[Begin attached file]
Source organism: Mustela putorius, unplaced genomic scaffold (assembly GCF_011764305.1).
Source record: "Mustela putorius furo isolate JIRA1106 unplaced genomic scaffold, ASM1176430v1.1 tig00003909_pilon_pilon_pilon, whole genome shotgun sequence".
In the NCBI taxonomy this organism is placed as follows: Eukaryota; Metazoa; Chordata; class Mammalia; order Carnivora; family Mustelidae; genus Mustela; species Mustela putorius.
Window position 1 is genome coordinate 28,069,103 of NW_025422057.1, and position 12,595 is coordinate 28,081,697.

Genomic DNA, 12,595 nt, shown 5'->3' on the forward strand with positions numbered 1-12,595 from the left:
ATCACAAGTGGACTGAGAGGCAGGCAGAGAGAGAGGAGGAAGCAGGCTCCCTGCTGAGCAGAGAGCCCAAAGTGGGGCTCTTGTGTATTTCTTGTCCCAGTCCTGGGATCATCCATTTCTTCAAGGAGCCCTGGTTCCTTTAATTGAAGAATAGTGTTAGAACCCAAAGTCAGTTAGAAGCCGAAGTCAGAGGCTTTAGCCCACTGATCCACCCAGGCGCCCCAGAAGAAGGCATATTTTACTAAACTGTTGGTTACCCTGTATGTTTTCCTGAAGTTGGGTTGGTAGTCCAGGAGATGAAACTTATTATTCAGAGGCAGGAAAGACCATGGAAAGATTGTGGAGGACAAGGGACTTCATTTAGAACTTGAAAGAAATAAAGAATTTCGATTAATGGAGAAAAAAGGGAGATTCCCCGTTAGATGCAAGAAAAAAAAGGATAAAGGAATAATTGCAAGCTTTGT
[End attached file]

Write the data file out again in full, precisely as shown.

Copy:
Source organism: Mustela putorius, unplaced genomic scaffold (assembly GCF_011764305.1).
Source record: "Mustela putorius furo isolate JIRA1106 unplaced genomic scaffold, ASM1176430v1.1 tig00003909_pilon_pilon_pilon, whole genome shotgun sequence".
In the NCBI taxonomy this organism is placed as follows: Eukaryota; Metazoa; Chordata; class Mammalia; order Carnivora; family Mustelidae; genus Mustela; species Mustela putorius.
Window position 1 is genome coordinate 28,069,103 of NW_025422057.1, and position 12,595 is coordinate 28,081,697.

Genomic DNA, 12,595 nt, shown 5'->3' on the forward strand with positions numbered 1-12,595 from the left:
ATCACAAGTGGACTGAGAGGCAGGCAGAGAGAGAGGAGGAAGCAGGCTCCCTGCTGAGCAGAGAGCCCAAAGTGGGGCTCTTGTGTATTTCTTGTCCCAGTCCTGGGATCATCCATTTCTTCAAGGAGCCCTGGTTCCTTTAATTGAAGAATAGTGTTAGAACCCAAAGTCAGTTAGAAGCCGAAGTCAGAGGCTTTAGCCCACTGATCCACCCAGGCGCCCCAGAAGAAGGCATATTTTACTAAACTGTTGGTTACCCTGTATGTTTTCCTGAAGTTGGGTTGGTAGTCCAGGAGATGAAACTTATTATTCAGAGGCAGGAAAGACCATGGAAAGATTGTGGAGGACAAGGGACTTCATTTAGAACTTGAAAGAAATAAAGAATTTCGATTAATGGAGAAAAAAGGGAGATTCCCCGTTAGATGCAAGAAAAAAAAGGATAAAGGAATAATTGCAAGCTTTGT